Her story is scandalous, first word to last. And glorious.
At dawn, the teachers of the Law and the Pharisees tarried by a nameless woman's door, itching to drag her out of bed and into the temple, where Jesus was teaching. Moments later, half-dressed at best, the woman was forced to "stand before the group" (), like Hester Prynne wearing her scarlet letter, cheeks stained with shame.
The words of the Pharisees were harsh, accusatory: "Teacher, this woman was caught in the act of adultery" (). This woman? Look, she wasn't alone in that bed. Where was her partner in crime? Sleeping in? Reading the Mount Olives Times? Since Mosaic Law insisted "both the adulterer and the adulteress must be put to death" (), how come they weren't both hauled into the temple?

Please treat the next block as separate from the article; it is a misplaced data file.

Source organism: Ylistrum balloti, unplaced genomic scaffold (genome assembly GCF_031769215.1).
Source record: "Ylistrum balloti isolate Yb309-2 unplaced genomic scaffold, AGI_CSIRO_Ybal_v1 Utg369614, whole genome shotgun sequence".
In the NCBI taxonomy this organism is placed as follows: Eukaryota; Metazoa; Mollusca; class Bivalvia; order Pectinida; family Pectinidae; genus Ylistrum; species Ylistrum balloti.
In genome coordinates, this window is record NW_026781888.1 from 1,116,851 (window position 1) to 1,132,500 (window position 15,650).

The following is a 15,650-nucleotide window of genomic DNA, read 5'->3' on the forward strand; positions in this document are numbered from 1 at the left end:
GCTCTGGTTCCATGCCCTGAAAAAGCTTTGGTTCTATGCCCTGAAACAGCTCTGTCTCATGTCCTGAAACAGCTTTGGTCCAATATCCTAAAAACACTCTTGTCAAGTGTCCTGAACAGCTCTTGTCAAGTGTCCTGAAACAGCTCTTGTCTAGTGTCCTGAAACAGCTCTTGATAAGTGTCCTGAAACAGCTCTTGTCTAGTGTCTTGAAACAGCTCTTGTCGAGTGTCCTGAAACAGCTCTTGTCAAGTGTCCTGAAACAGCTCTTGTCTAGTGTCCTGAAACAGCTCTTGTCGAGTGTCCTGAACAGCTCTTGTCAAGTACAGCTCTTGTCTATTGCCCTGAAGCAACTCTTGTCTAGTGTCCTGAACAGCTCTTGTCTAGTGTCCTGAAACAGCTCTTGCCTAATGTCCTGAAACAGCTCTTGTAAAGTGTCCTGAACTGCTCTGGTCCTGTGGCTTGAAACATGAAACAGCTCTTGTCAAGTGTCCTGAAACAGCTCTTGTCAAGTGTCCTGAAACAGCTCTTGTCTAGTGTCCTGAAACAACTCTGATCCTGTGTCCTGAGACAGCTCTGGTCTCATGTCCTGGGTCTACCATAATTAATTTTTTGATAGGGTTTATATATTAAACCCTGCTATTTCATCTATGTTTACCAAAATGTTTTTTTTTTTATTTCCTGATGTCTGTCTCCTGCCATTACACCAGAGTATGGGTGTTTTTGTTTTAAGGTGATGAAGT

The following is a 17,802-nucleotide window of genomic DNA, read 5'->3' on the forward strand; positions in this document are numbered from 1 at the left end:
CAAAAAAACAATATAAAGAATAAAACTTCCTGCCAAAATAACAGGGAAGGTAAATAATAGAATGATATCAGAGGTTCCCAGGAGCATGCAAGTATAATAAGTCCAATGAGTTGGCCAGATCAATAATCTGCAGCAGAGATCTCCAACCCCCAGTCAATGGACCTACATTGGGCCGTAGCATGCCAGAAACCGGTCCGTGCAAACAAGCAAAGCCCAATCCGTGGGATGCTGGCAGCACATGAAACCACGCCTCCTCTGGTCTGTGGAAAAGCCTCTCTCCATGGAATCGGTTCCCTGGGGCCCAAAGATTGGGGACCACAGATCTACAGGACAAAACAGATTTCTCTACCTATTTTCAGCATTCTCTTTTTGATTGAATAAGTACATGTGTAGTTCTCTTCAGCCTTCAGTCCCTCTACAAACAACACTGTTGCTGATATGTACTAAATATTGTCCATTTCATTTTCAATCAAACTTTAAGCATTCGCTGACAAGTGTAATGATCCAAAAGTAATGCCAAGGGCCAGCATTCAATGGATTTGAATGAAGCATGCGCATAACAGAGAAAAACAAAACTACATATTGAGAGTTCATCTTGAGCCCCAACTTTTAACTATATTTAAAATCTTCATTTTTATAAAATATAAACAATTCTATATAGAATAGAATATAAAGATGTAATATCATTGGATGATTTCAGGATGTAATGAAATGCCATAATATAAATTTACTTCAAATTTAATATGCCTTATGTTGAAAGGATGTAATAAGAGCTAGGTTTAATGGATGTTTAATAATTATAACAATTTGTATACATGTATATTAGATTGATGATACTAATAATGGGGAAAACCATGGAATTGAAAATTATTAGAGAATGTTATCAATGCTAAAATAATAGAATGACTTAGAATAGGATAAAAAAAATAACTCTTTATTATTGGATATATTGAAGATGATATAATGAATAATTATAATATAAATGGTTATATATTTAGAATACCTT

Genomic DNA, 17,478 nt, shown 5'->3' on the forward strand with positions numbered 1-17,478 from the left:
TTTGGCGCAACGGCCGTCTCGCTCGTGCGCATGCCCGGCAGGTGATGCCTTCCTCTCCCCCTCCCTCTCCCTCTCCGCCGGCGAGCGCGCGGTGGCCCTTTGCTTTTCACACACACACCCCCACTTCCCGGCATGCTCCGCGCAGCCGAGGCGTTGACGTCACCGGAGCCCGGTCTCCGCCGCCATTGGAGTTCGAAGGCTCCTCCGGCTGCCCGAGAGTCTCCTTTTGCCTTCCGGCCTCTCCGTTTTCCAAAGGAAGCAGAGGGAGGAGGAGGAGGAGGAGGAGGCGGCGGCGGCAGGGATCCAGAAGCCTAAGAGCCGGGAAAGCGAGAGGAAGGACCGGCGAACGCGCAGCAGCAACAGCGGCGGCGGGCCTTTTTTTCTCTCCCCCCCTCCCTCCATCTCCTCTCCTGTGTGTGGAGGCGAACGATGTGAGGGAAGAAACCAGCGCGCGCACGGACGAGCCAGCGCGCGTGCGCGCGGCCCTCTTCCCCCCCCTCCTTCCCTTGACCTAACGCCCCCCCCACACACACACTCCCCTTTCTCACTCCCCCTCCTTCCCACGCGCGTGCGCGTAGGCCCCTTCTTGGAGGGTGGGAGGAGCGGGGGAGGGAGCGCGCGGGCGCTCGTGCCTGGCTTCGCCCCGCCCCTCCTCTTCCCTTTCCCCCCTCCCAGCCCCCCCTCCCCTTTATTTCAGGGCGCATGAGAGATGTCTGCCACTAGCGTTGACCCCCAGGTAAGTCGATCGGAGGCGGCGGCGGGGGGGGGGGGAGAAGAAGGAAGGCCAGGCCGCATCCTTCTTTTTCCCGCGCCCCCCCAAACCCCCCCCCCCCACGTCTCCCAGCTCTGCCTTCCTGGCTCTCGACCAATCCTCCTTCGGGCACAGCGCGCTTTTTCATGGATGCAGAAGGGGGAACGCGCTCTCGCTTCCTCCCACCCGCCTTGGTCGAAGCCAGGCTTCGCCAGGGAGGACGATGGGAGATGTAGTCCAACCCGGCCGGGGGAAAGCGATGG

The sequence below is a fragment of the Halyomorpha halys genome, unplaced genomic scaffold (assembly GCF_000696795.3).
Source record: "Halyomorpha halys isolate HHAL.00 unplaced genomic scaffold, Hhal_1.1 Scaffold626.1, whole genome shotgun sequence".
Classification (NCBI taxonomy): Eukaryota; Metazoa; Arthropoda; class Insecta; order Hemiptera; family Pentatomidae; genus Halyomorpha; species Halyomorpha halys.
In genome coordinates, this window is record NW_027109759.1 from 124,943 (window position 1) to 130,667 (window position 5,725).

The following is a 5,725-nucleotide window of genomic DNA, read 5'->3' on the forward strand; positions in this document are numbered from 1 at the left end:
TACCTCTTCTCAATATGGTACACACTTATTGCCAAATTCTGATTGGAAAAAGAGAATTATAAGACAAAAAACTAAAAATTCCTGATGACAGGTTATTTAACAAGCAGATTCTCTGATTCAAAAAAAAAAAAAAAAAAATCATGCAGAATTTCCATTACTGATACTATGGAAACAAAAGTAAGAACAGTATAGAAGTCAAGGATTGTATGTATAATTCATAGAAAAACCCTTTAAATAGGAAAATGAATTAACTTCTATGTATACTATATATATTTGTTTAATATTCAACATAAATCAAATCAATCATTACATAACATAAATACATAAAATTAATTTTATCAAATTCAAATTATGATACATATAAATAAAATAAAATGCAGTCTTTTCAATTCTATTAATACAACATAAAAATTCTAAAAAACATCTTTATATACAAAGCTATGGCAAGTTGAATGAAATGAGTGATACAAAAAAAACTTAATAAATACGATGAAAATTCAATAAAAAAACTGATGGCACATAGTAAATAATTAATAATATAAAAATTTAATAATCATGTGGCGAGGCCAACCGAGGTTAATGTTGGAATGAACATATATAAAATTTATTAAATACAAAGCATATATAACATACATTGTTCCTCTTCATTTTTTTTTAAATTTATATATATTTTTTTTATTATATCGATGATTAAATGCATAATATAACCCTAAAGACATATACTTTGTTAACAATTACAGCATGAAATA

Listen, the Pharisees weren't interested in punishing the man or the woman. They were after Jesus. And so they threw words at him, sharper than any rocks: "In the Law Moses commanded us to stone such women. Now what do you say?" ().
Oh, great. If Jesus told them, "Stick to the Law: Stone her," his grace-filled teachings went out the window. But if he said, "No! Don't stone her," he opposed the Law of Moses, a dangerous move for a rabbi. The Pharisees thought they had him nailed.
Breathless with anticipation, the crowd watched as "Jesus bent down and started to write on the ground with his finger" (). This is the only place in Scripture where Jesus wrote something, and we don't know what it was. Talk about frustrating! Did he list the Ten Commandments to prove he knew the Law? Write out the many sins of the Pharisees? Or scribble, "Don't go away mad, just go away"?1